Bear snagged in Ri­d­ley Creek State Park

Daily Local News (West Chester, PA) - - DAILY TIMES - By Alex Rose arose@21st-cen­tu­ry­ @arosedelco on Twit­ter

A black bear spot­ted in Rad­nor last month has been trapped and re­lo­cated to state game lands in Dauphin County, ac­cord­ing to Justin T. Rit­ter, the Penn­syl­va­nia Game Com­mis­sion’s Wildlife Con­ser­va­tion Of­fi­cer for Delaware County.

Rit­ter said in an email an­nounc­ing the move that the bear, which had been liv­ing in Ri­d­ley Creek State Park for a few months, was re­lo­cated for its own safety af­ter it knocked over a res­i­dent’s bee hives.

“The de­ci­sion to trap and re­lo­cate the bear was for the safety and well-be­ing of the bear,” said Rit­ter. “We were afraid that the bear would soon start trav­el­ing out of the park to find other food sources or a mate. We did not want the bear to get hit by a ve­hi­cle.”

Rit­ter said the bear was not a threat to the pub­lic, though it did cause two ele­men­tary schools to close down last month af­ter it was spot­ted in the area. Ithan Ele­men­tary School in the Bryn Mawr sec­tion of Rad­nor and the Academy of Notre Dame in Vil­lanova both ini­ti­ated lock­down pro­to­cols, and the bear re­port­edly charged at Rad­nor mo­tor­cy­cle of­fi­cer Lt. Christo­pher Flanagan, forc­ing him to aban­don his bike and high-tail it for the school.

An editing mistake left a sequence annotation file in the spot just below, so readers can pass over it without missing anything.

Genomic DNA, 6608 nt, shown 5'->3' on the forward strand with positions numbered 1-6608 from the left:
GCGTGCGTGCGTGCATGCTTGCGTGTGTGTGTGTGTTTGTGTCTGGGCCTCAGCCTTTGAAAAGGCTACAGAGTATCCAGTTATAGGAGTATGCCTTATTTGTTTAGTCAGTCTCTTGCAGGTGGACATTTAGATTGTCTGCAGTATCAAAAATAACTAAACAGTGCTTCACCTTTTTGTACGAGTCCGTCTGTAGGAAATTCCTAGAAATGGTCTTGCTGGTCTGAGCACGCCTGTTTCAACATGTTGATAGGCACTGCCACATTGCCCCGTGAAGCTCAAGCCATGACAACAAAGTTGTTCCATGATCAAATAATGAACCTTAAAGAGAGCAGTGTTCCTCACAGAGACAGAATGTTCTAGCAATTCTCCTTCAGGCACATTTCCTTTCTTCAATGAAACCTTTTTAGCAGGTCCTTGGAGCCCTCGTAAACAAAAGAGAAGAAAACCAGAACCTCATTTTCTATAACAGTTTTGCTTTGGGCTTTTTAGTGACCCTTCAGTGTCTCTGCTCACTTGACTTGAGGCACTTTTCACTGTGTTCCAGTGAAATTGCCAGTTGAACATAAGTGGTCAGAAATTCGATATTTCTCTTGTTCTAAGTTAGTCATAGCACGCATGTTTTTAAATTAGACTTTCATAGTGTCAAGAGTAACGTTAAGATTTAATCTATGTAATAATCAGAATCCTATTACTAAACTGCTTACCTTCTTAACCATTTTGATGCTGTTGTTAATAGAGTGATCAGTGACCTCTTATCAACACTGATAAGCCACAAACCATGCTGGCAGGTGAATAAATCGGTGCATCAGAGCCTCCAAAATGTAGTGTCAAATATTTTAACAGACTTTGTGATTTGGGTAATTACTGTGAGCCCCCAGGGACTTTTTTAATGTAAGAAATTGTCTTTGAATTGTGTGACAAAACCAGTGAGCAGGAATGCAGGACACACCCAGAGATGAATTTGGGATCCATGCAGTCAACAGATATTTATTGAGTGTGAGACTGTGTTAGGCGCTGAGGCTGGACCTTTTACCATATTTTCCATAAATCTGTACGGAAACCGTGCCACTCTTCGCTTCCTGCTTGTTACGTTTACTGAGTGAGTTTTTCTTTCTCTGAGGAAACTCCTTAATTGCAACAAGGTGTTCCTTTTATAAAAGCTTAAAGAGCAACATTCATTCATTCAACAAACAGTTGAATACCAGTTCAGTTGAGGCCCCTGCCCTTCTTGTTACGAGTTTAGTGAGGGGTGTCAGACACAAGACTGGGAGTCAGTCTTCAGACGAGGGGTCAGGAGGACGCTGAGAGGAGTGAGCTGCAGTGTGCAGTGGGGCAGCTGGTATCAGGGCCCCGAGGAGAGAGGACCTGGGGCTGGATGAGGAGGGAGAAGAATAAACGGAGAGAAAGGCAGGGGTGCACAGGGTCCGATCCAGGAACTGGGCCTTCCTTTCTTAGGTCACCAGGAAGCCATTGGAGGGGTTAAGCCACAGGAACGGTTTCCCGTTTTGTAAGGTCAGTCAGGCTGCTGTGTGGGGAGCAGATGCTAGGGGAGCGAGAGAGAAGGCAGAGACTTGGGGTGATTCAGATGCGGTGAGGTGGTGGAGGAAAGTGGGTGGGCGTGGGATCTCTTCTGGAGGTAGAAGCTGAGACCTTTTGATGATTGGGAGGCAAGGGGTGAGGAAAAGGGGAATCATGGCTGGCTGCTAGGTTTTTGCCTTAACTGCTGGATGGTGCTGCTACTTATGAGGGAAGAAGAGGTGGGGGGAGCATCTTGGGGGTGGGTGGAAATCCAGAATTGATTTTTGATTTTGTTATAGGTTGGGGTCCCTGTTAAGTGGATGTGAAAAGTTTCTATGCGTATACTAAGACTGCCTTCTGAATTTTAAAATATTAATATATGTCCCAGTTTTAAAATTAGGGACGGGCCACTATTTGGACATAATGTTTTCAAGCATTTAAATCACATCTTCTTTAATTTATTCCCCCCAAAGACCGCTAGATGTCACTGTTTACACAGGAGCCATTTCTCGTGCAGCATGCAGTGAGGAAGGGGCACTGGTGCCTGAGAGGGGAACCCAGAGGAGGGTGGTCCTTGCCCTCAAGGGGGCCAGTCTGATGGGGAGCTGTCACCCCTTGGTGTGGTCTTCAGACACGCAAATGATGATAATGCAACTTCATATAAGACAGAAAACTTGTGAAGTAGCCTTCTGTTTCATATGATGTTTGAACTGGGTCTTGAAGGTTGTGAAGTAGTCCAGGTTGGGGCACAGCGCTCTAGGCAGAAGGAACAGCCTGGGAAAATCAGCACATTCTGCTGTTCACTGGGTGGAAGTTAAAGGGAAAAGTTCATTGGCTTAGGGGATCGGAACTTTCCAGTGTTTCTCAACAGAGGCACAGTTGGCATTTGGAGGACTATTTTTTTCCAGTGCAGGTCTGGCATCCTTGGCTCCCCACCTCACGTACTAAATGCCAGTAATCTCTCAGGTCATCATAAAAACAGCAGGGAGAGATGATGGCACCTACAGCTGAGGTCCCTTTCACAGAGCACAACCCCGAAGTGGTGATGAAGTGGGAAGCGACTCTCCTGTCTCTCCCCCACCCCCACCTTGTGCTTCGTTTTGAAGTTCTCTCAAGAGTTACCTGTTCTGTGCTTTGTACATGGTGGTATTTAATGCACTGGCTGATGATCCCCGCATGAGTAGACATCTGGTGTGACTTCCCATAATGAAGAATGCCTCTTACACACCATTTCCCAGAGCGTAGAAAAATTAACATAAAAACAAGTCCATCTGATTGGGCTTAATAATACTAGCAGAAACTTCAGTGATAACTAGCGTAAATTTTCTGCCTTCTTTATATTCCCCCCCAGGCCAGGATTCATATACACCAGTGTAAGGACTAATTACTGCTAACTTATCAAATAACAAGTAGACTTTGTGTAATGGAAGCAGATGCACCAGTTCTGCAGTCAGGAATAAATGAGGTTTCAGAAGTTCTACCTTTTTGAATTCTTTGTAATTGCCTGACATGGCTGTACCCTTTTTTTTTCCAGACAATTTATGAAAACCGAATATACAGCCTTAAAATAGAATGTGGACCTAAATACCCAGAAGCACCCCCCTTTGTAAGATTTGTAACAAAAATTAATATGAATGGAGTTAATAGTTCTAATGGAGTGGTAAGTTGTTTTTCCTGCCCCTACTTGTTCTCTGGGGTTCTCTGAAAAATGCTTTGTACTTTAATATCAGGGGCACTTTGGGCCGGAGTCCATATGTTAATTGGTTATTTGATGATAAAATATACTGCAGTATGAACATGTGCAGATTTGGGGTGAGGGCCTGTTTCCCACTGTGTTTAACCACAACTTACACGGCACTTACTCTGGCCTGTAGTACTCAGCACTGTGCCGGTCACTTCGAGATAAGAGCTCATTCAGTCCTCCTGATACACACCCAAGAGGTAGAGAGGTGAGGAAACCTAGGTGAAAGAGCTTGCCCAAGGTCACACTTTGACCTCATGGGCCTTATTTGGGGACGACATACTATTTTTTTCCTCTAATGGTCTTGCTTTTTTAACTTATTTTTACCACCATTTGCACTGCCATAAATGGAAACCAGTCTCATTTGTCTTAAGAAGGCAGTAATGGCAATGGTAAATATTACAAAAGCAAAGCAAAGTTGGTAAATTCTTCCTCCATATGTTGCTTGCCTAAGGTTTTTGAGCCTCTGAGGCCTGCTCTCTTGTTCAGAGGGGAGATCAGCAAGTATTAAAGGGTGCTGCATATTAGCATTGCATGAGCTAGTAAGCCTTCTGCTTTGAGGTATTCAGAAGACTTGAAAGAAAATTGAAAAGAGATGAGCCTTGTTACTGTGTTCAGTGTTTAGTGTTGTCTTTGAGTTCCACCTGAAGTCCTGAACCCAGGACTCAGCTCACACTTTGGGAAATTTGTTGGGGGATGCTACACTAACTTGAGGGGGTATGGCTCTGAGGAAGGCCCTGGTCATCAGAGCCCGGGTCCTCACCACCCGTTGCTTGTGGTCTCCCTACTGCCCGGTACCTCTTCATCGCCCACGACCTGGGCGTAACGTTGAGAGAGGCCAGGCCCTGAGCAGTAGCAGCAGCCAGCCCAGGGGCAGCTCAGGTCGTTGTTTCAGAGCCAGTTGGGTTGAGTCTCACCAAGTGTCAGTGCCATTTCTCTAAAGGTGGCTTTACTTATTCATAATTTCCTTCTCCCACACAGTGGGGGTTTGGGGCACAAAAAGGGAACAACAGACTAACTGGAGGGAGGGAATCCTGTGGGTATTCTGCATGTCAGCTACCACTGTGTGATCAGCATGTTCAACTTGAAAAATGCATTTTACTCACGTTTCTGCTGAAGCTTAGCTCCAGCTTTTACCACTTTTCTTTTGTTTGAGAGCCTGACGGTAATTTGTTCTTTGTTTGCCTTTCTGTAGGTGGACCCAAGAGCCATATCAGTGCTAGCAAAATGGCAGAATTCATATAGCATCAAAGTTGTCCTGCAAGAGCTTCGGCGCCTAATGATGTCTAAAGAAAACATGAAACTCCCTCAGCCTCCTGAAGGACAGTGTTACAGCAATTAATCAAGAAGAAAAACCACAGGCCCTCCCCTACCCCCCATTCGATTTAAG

The in­ci­dent also prompted a “Rad­nor Black Bear” Twit­ter ac­count with the tagline, “Will some­one please help me get back to the woods?!” At last count, the bear had 204 fol­low­ers on Twit­ter.

Rit­ter said Ri­d­ley Creek State Park rangers helped pin­point the bear’s lo­ca­tion by mon­i­tor­ing re­ports of bear sight­ings through­out the park. He was lured by dough­nuts, maple syrup and honey, and was safely trapped within six hours.

The bear was tran­quil­ized, mea­sured, sexed, tagged, and a tooth was ex­tracted to de­ter­mine his age, said Rit­ter. The 210-pound male is es­ti­mated to be 3 years old, but Rit­ter said the ex­act age will not be de­ter­mined un­til the tooth is pro­cessed.

Deputy Wildlife Con­ser­va­tion Of­fi­cer Wil­liam Cosenza helped with the trap­ping and trans­port­ing of the bear, and Wildlife Con­ser­va­tion Of­fi­cer Scott Fred­er­ick of Dauphin County helped with pro­cess­ing and re­lease of the bear into 11,000 acres of state game lands.

“The trap­ping, pro­cess­ing, and re­lease of the bear was very quick and suc­cess­ful with no harm to the bear,” said Rit­ter.

Black bear num­bers in the state have grown from about 4,000 in the 1970s to around 18,000 to­day, ac­cord­ing the Penn­syl­va­nia Game Com­mis­sion, al­low­ing for an ex­tended hunt­ing sea­son and in­creased in­ter­ac­tions with hu­mans.


A black bear wan­ders near a trap in Ri­d­ley Creek State Park. The bear was trapped and then re­leased up­state. It was not harmed in the process.

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